| WASHINGTON, March 11
WASHINGTON, March 11 There is nothing quite
like a horrific natural disaster to put things into
perspective, and Japan's 8.9 earthquake and devastating tsunami
Friday were no different. Before getting down to business, we
paused this morning to consider our own fragility, including
President Barack Obama, who said he was "heartbroken" by
Japan's heavy loss of life.
Against such a stark backdrop, America's high gas prices
might seem like a frivolous topic. But, in fact, it is serious
-- for Americans whose lifestyle dictates heavy gas consumption
and for a president who is under pressure to deliver his people
some relief at the gas pumps.
Before Mr. Obama called a press conference to address
energy issues, a Reuters-Ipsos poll this week showed that
American confidence in the way the country is going slumped to
a two-year low and the pollster said soaring gas prices were to
Mr. Obama had a two-pronged message for Americans, who
produce 2 percent of the world's oil, but consume 25 percent.
As economic recovery and political tensions in the Middle East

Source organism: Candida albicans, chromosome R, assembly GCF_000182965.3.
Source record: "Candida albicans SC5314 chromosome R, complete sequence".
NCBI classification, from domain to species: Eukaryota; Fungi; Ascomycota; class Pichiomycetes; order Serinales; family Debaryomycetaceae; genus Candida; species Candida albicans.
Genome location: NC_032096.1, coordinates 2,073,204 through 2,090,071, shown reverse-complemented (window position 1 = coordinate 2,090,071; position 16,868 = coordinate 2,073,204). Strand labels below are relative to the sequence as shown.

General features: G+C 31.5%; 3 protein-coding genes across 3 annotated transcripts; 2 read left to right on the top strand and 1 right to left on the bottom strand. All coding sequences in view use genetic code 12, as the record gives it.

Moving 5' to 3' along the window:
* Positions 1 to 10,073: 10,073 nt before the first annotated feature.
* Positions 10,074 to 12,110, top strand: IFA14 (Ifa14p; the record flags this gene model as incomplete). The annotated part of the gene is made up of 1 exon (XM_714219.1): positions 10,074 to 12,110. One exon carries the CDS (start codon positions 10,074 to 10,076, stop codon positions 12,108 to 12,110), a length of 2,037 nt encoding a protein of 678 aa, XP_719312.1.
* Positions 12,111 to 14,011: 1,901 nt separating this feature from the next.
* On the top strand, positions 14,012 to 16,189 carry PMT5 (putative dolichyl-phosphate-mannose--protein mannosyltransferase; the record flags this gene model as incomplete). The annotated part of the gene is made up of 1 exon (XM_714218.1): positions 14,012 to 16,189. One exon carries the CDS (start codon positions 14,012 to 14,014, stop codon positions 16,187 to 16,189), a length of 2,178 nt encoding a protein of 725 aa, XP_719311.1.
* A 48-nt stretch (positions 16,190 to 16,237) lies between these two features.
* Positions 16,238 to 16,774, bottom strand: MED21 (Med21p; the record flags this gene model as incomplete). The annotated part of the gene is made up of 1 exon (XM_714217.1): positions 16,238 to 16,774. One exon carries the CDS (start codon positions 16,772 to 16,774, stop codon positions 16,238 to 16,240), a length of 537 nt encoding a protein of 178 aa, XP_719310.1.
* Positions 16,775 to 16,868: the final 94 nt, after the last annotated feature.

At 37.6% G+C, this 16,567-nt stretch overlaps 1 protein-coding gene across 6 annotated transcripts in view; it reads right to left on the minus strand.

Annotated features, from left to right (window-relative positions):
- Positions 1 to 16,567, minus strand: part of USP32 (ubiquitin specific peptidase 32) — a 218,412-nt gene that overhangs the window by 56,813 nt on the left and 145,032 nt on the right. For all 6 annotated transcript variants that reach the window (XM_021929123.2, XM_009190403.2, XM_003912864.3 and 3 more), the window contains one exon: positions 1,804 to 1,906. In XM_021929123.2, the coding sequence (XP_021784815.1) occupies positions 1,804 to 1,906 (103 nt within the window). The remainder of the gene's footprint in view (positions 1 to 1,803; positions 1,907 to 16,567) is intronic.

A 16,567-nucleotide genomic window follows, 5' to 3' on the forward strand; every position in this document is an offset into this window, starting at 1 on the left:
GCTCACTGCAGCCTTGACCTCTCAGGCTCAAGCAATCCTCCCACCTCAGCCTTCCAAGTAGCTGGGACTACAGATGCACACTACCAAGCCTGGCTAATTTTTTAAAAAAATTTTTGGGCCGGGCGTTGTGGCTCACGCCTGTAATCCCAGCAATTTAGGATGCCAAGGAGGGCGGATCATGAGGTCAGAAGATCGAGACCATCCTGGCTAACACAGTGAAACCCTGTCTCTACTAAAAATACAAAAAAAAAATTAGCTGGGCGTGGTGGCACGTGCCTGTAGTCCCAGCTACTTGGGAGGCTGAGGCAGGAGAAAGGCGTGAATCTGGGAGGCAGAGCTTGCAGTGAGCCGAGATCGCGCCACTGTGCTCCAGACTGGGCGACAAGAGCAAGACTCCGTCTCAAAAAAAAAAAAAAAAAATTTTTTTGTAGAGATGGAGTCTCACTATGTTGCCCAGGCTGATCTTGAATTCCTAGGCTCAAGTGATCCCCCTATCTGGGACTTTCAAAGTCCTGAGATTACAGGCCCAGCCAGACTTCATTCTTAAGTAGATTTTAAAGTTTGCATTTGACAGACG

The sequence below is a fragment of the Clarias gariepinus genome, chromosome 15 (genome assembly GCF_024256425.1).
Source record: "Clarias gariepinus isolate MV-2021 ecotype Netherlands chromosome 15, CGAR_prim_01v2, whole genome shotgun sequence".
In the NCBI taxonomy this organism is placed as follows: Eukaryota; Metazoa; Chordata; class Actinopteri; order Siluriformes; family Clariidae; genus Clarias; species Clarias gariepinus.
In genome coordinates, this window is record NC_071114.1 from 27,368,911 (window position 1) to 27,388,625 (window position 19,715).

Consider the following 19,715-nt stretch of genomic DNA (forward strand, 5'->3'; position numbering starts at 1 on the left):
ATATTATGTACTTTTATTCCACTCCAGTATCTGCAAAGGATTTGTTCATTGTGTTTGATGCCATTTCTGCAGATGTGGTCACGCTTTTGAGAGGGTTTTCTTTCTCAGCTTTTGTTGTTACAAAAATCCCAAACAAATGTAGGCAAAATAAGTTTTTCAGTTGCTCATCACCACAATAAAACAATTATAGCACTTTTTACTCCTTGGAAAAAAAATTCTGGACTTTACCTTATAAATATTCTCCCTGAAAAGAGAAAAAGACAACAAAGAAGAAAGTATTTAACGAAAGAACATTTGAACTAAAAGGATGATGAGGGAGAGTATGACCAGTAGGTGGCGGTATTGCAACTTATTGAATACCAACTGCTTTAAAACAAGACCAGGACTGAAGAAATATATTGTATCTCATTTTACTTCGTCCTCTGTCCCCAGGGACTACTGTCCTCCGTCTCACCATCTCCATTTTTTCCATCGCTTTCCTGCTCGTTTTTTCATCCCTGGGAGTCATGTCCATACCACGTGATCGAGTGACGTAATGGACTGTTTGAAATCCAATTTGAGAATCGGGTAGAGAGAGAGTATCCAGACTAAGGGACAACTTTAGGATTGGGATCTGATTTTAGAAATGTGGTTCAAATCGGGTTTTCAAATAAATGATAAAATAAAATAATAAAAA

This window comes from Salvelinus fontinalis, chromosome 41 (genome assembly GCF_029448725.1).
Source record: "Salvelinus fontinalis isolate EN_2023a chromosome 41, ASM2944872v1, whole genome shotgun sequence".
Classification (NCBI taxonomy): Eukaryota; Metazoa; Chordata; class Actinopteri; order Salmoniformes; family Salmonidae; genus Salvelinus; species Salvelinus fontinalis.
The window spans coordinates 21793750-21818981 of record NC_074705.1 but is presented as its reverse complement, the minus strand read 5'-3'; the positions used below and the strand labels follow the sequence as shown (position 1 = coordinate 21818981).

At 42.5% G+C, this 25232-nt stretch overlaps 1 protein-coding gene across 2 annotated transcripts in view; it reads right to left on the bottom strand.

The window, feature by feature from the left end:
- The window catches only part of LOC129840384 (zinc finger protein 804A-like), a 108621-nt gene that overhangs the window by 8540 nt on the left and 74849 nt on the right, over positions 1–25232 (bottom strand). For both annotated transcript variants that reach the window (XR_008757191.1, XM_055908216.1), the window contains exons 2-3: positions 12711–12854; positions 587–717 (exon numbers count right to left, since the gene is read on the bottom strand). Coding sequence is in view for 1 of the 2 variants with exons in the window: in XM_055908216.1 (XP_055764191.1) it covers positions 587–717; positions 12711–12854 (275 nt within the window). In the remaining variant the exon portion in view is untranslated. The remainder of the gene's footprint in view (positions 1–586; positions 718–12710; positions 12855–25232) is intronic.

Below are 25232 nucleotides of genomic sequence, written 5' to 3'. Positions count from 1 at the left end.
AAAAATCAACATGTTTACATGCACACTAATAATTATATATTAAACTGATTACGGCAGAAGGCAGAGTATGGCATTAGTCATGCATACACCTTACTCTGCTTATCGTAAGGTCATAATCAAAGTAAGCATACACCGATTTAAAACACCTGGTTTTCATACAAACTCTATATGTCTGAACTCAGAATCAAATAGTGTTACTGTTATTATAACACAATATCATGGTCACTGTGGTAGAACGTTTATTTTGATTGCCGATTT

and North Africa drive up prices, he will do everything
possible to stabilize supply and bring oil prices down. But he
also used the price shock to remind Americans that they rely
too much on oil and need to embrace once and for all the clean
energy future. Heck, even the legendary ex-oilman T. Boone
Pickens says so. Mr. Obama used Pickens' famous quip to make
his point on Friday: "This is one emergency we can't drill our
way out of."
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Here are our top stories from Washington today:
Obama vows to dampen fuel prices, calls for reform
The United States must reduce its dependence on oil and
reform energy policy, President Obama said, pledging to do all
he could to keep gasoline prices low. [ID:nN11126555]
Obama says Gaddafi squeezed, Libyan rebels want more
President Obama said the international community was
"tightening the noose" on Muammar Gaddafi, but Libyan rebels
said their three-week-old insurrection could fail without a
no-fly zone. [ID:nLDE72A00Z]
U.S. readies relief for quake-hit ally Japan
President Obama sent condolences to the people of Japan
and said the United States would provide any help its close
ally needed after a massive earthquake and tsunami killed
hundreds of people. [ID:nN11240635]
Obama: Budget standoff may last beyond next week
President Obama said Democrats and Republicans negotiating
government spending bills for this year may not reach a March
18 deadline for resolving their dispute. [ID:nN11154802]
US mortgage settlement proposal likely doomed
A settlement proposal by state attorneys general with the
five biggest mortgage servicers stands out less for what it
contains than for what it omits -- terms for resolving the most
difficult issues dividing regulators and the big banks.
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